Key takeaways

  • Travel scams are constantly evolving, and if you fall pray, your personal and financial information is at risk
  • Be wary of fake websites and scams that target you with texts, emails and phone calls
  • To avoid falling for a travel scam, always contact companies directly when conducting business

It seems almost everybody is eager to get out of town these days. A 2023 survey by The Vacationer found that nearly 85 percent of American adults plan to travel and 42 percent intend to travel more this year than they did last year. Consequently, millions of people are actively searching for the best bargains and are ready to snap up a deal when they find it.

Unfortunately, some criminals are determined to put a wrench in your good time by exploiting your excitement. Scams are constantly changing and adapting, so as travel heats up, so do fraudsters.

Here are the most common travel scams to spot and avoid today. If you don’t, not only can your vacation be ruined, but your credit and finances can also be hurt.

Bogus travel booking websites

When planning your vacation, you may encounter spoofed travel booking websites. They can be similar in appearance to companies you’d typically do business with, such as airlines, hotels, rental cars and even TSA PreCheck.

These bogus sites may pop up at the top of your search engine when you type them in, says Alex Hamerstone, cyber expert and advisory solutions director at TrustedSec, an information security consulting organization.

“It’s easy to duplicate a website and manipulate search results,” says Hamerstone. “The ads you see for them online can be just spoofs, though. They copy the real sites very well and get you to book your plans with it, but they’re just taking your personal and credit card data.”

Too-good-to-be-true vacation rental listings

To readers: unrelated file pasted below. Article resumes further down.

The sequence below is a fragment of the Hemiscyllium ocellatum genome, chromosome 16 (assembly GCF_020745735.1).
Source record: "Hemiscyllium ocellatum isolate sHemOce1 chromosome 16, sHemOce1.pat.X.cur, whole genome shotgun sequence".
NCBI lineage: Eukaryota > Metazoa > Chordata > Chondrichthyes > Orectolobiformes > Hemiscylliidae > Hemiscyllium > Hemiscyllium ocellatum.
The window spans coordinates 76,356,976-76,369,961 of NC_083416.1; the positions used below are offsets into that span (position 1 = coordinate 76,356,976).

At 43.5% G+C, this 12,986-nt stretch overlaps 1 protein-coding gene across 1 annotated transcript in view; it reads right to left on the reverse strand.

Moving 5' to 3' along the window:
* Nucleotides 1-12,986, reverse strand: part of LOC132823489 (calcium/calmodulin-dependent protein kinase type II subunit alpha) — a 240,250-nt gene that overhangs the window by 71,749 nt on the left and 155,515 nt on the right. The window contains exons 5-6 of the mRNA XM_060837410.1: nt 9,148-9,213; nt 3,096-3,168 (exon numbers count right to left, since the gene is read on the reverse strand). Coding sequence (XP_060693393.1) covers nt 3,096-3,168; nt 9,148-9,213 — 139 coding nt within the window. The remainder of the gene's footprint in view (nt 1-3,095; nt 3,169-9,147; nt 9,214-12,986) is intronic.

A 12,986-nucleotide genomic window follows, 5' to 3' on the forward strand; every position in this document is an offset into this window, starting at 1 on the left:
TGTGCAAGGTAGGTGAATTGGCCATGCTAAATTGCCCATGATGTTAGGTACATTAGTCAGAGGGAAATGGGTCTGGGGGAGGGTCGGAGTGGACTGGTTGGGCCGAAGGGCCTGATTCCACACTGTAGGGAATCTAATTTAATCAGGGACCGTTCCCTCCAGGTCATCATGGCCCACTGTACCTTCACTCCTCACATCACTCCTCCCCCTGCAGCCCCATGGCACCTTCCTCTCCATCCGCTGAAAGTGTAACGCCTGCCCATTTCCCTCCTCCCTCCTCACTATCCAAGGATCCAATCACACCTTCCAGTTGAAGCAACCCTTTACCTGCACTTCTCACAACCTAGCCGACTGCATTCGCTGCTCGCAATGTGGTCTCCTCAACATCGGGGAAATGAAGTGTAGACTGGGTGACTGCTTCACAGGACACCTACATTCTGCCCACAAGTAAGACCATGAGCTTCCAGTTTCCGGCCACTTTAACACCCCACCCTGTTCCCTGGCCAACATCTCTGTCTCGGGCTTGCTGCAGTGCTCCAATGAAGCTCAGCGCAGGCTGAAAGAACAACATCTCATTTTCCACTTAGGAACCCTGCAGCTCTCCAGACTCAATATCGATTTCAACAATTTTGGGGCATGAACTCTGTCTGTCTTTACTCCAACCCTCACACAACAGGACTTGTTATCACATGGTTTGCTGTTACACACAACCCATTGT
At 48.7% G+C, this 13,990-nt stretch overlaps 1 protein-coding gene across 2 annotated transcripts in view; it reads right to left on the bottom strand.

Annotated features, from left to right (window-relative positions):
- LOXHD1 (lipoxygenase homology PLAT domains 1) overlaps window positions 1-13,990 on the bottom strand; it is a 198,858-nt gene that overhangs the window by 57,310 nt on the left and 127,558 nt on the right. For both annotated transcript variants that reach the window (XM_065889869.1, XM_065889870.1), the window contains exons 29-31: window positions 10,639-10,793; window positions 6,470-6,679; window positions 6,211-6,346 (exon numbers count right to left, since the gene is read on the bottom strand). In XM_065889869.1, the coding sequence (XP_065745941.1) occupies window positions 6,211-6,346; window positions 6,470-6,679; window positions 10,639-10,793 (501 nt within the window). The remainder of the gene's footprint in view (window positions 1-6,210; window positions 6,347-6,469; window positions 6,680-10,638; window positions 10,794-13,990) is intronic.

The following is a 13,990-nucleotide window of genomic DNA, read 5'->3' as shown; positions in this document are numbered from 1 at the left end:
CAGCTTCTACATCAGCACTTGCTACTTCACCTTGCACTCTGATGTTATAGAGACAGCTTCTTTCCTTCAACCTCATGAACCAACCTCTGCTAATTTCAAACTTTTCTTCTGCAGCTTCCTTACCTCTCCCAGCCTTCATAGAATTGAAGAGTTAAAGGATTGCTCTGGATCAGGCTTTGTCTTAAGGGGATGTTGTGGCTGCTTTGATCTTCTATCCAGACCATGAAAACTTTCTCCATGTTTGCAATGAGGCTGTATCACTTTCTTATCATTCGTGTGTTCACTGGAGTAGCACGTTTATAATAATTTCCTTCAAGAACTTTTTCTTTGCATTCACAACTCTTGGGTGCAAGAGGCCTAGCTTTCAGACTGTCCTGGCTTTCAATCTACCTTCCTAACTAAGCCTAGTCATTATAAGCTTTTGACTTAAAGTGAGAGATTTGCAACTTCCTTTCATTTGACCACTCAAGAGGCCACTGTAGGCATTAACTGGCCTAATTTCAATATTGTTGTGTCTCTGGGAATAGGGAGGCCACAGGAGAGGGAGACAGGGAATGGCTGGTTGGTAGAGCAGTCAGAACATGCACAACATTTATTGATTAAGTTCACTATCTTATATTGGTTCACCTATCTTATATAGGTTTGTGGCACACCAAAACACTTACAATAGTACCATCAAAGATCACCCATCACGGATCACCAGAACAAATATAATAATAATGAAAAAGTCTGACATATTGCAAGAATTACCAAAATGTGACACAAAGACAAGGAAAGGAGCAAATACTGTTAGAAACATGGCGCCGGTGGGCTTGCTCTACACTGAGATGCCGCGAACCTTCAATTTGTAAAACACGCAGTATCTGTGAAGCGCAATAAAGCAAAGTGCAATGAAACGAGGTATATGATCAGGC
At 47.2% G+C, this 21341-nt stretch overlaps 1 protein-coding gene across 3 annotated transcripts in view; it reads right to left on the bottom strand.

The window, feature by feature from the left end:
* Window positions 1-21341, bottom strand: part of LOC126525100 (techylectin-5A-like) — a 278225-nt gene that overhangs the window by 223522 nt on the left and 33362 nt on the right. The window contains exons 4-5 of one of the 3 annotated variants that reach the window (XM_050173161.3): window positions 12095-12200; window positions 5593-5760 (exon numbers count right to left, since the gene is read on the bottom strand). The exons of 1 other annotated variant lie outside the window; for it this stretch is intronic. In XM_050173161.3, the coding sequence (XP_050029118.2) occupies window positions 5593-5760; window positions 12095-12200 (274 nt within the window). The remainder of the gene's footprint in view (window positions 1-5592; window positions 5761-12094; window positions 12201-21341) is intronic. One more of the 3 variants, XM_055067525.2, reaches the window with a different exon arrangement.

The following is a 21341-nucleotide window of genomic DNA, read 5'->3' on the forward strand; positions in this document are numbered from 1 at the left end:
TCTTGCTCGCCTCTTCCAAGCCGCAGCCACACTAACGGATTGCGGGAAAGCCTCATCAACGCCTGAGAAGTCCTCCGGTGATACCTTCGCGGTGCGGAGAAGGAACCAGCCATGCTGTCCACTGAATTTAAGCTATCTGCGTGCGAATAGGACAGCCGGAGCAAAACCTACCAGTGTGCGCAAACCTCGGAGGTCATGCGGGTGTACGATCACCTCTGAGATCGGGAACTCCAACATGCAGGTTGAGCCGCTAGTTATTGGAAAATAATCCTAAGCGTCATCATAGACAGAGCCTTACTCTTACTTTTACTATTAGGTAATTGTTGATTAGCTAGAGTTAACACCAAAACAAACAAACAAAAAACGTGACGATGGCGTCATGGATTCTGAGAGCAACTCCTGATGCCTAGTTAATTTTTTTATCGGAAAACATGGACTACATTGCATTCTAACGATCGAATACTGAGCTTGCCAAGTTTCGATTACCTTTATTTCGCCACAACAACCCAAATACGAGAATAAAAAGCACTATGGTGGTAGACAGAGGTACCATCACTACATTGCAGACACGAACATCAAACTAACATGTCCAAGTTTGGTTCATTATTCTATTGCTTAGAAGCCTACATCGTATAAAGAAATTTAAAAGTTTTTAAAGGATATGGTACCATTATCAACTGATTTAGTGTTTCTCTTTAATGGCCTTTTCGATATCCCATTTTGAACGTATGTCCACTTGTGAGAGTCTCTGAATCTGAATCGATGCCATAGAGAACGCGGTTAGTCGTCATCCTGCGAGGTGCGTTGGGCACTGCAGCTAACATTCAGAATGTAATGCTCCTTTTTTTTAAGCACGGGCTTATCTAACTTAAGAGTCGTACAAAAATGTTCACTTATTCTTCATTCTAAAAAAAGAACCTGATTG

Imagine you’re looking for a vacation rental home and find the perfect place. And according to the listing, it has everything you’re seeking, so you request more information, which the agent or owner sends. Perfect! You put a deposit down with your credit card.

Then you show up and knock on the door for the keys, and instead of the agent or owner, it’s the surprised and legitimate occupant.

Fake vacation rental listings are all too real. “This is easy for the scammers to do,” says Hamerstone. “They take a real estate listing that has a photo, then copy it to create a fake rental listing. We get many stories of people showing up at a house and the people who live there are shocked when they open the door.”

The scammers will take the money you put down as a deposit, but typically make additional charges. To further ruin your vacation, there may not be a hotel or vacation rental available by that point.

Fake travel deal texts

How convenient that an amazing discount comes to you via text! For example, you may receive a message from the hotel chain where you have already booked rooms, and they’re reaching out to let you know you now qualify for 20 percent off your entire stay. They ask you to call them back to be connected to a representative who will help you claim the offer.

Should you receive this sort of message, don’t respond. This is just a numbers game perpetuated by scammers. These texts go out to millions of people in a short span of time, knowing that at least some people will have upcoming plans at the hotel.

If you fall for it, you will soon be communicating with people who want nothing more than to steal your data. According to James Lee, COO of Identity Theft Resource Center, these types of scams are easy for criminals to get away with. You may be in a rush so your guard is down, or you’re already on vacation and are more relaxed than normal.

“When you’re out of your normal routine, you are less likely to spot signs that things are not quite right,” says Lee.

Robocalls impersonating travel companies